(This post on seismic code works off of the 2015 IBC, which is the latest, most up-to-date standard. The UBC has been replaced by the IBC and is no longer updated.)
Seismic codes are building codes that pertain to earthquakes and govern structural design and other preventative measures. Any builder in a seismically active region, including everywhere along the Pacific Rim, needs to pay careful attention to the safety measures established in this building code. While buildings and plants obviously require specific seismic codes, so too do your chemical storage tanks.
The recent updates to seismic code mean there are corresponding changes to how tanks are secured.
Tanks and Self-supporting Structures
There can be confusion as to which parts of the code end users, engineers, and contractors should focus on. As it pertains to storage tanks, the requirements in the ASCE in chapter 15 should be adhered to, and not chapter 13, which mentions vessels supported by a building. Essentially, the difference has to do with whether the tank is self-supporting or not.
To find the specific seismic code that relates to chemical storage tanks, refer to the 2015 IBC and the American Society of Civil Engineers (ASCE) 7-10, chapter 15.7, which covers “tanks and vessels that are supported within buildings.” This refers to any self-supporting structures that carry gravity loads and resist the forces of earthquakes or other seismic activity.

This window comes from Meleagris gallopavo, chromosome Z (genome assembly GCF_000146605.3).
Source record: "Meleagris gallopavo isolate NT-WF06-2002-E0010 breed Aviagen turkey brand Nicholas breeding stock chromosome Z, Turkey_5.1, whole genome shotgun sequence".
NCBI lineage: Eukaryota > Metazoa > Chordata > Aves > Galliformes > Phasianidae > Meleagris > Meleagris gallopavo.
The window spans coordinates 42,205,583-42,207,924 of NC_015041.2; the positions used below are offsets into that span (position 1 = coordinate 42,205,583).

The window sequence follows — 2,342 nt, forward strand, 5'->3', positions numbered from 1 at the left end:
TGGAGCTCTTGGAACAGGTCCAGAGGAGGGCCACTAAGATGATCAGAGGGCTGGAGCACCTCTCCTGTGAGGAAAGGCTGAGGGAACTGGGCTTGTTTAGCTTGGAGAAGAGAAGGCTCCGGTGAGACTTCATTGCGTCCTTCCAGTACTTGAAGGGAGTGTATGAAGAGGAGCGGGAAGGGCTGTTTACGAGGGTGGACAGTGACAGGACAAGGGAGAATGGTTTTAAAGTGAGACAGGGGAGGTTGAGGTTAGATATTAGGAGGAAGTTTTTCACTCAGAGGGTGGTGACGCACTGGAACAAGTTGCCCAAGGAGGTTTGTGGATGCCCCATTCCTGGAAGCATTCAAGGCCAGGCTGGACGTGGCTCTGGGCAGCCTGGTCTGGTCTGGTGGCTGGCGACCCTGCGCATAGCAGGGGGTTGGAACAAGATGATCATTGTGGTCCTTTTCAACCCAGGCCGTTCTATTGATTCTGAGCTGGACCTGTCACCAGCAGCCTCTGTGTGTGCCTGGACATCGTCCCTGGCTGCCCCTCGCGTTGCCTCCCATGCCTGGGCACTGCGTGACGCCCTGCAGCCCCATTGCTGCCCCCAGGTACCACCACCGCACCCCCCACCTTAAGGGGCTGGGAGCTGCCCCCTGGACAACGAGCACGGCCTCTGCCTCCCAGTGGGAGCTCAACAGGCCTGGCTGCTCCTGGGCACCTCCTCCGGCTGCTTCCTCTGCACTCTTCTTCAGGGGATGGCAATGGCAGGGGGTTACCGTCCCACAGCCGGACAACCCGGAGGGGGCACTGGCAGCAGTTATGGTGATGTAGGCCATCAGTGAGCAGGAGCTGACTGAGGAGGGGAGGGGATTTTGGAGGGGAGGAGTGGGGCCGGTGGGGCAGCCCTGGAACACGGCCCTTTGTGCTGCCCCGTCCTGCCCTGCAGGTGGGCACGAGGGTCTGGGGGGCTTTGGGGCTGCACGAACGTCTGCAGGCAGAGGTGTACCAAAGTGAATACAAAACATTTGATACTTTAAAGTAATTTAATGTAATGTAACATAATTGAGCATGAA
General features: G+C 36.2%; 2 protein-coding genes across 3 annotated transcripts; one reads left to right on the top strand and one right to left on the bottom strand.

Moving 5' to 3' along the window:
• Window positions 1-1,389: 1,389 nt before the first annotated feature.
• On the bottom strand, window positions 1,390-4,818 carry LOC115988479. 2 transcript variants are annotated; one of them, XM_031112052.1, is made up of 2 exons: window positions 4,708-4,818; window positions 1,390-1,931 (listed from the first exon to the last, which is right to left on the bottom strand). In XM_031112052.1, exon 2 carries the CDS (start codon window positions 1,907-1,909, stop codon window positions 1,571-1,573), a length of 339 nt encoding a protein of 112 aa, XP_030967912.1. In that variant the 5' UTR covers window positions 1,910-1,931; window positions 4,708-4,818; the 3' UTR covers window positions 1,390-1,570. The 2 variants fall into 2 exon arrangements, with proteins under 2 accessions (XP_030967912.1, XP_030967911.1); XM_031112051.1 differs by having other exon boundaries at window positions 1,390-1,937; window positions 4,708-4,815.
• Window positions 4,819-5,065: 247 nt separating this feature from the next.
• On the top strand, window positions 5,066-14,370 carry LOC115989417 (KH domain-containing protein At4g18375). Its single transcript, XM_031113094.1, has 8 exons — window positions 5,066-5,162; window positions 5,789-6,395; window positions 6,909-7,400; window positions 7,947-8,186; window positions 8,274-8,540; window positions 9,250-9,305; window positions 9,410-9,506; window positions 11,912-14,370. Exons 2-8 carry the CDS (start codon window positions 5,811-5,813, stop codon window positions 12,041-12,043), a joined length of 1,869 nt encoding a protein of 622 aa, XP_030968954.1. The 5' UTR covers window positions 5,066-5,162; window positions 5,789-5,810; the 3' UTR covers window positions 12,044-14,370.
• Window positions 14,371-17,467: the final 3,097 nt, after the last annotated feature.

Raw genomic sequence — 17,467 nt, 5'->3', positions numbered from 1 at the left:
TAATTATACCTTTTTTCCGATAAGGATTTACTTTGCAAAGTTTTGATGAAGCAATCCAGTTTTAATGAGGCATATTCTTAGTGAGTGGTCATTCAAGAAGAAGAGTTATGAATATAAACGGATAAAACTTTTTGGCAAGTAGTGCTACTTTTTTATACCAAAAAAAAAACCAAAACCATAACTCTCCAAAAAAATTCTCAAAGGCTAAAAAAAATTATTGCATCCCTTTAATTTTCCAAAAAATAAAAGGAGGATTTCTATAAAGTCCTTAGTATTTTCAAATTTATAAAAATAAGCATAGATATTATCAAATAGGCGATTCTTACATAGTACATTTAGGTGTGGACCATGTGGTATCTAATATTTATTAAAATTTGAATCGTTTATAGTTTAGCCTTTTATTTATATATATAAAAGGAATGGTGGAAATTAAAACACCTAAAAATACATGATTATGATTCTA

Changes to 2015 IBC
The updates to the latest specifications are relatively minor in comparison to the 2012 release. The new changes focus mostly on tougher concrete requirements, as well as the need for greater ductility in clips needed to better absorb the forces of seismic events. There are also changes when it comes to wind speeds, which have been raised in several areas, particularly in Florida.
While there are changes in the current code, it’s not quite as massive as the update from 2009 to 2012. It is significant, though, and it will be the prevailing code for plants nationwide starting January 1, 2017. Updated requirements only apply to new tanks built after the code goes into effect.
Poly Processing and Seismic Calculations
Poly Processing has built a calculation system to handle seismic code issues whether you need a wet stamp, or calculations for a permit, or you simply need data for budgeting or planning . Calculations are address specific so an end use address is necessary for us to provide you with the correct calculations.
Poly Processing has long-standing relationships with reliablethird-party engineers for more than 25 years to ensure quality tank restraint systems are done correctly per state code. A qualified third party engineer provides the design and certification stamps of all Poly Processing tanks requiring arestraint system. Even in areas of the United States with minimal seismic or wind activity, we typically see specifications for restraints. We’ve created systems for almost every type of tank that we offer, whether that be a vertical tank, cone-bottom tank, or even a double walled tank. Each seismic calculation is site specific, so it’s important that you have a company working for you who is reliable in every region.
Proper seismic and wind restraints are a key component in operating a safe, long-lasting chemical storage system. The third-party engineer ensures that the design meets the current IBC requirements to give the end user peace of mind. The third-party engineer also backs the restraint system calculations and handles any questions with the IBC reviewer.